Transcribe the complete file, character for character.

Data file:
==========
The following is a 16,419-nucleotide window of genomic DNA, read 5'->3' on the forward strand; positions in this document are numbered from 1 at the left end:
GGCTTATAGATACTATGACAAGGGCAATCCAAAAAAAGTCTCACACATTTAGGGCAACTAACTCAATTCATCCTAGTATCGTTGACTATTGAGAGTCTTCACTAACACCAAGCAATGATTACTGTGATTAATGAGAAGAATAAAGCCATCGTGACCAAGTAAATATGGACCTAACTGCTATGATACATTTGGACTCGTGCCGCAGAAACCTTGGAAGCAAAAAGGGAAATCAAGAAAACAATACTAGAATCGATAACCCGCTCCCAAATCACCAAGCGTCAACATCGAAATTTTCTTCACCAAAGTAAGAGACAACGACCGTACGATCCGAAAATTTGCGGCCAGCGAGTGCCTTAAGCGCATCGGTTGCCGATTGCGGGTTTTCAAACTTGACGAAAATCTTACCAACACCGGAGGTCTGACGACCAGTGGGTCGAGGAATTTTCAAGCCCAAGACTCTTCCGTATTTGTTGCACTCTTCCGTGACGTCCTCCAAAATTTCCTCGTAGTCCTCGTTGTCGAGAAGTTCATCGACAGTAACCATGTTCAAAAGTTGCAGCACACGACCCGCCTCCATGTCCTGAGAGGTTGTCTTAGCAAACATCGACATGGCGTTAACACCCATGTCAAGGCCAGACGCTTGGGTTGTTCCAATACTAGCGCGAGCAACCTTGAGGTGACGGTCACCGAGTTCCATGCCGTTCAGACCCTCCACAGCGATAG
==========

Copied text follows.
The following is a 16,419-nucleotide window of genomic DNA, read 5'->3' on the forward strand; positions in this document are numbered from 1 at the left end:
GGCTTATAGATACTATGACAAGGGCAATCCAAAAAAAGTCTCACACATTTAGGGCAACTAACTCAATTCATCCTAGTATCGTTGACTATTGAGAGTCTTCACTAACACCAAGCAATGATTACTGTGATTAATGAGAAGAATAAAGCCATCGTGACCAAGTAAATATGGACCTAACTGCTATGATACATTTGGACTCGTGCCGCAGAAACCTTGGAAGCAAAAAGGGAAATCAAGAAAACAATACTAGAATCGATAACCCGCTCCCAAATCACCAAGCGTCAACATCGAAATTTTCTTCACCAAAGTAAGAGACAACGACCGTACGATCCGAAAATTTGCGGCCAGCGAGTGCCTTAAGCGCATCGGTTGCCGATTGCGGGTTTTCAAACTTGACGAAAATCTTACCAACACCGGAGGTCTGACGACCAGTGGGTCGAGGAATTTTCAAGCCCAAGACTCTTCCGTATTTGTTGCACTCTTCCGTGACGTCCTCCAAAATTTCCTCGTAGTCCTCGTTGTCGAGAAGTTCATCGACAGTAACCATGTTCAAAAGTTGCAGCACACGACCCGCCTCCATGTCCTGAGAGGTTGTCTTAGCAAACATCGACATGGCGTTAACACCCATGTCAAGGCCAGACGCTTGGGTTGTTCCAATACTAGCGCGAGCAACCTTGAGGTGACGGTCACCGAGTTCCATGCCGTTCAGACCCTCCACAGCGATAG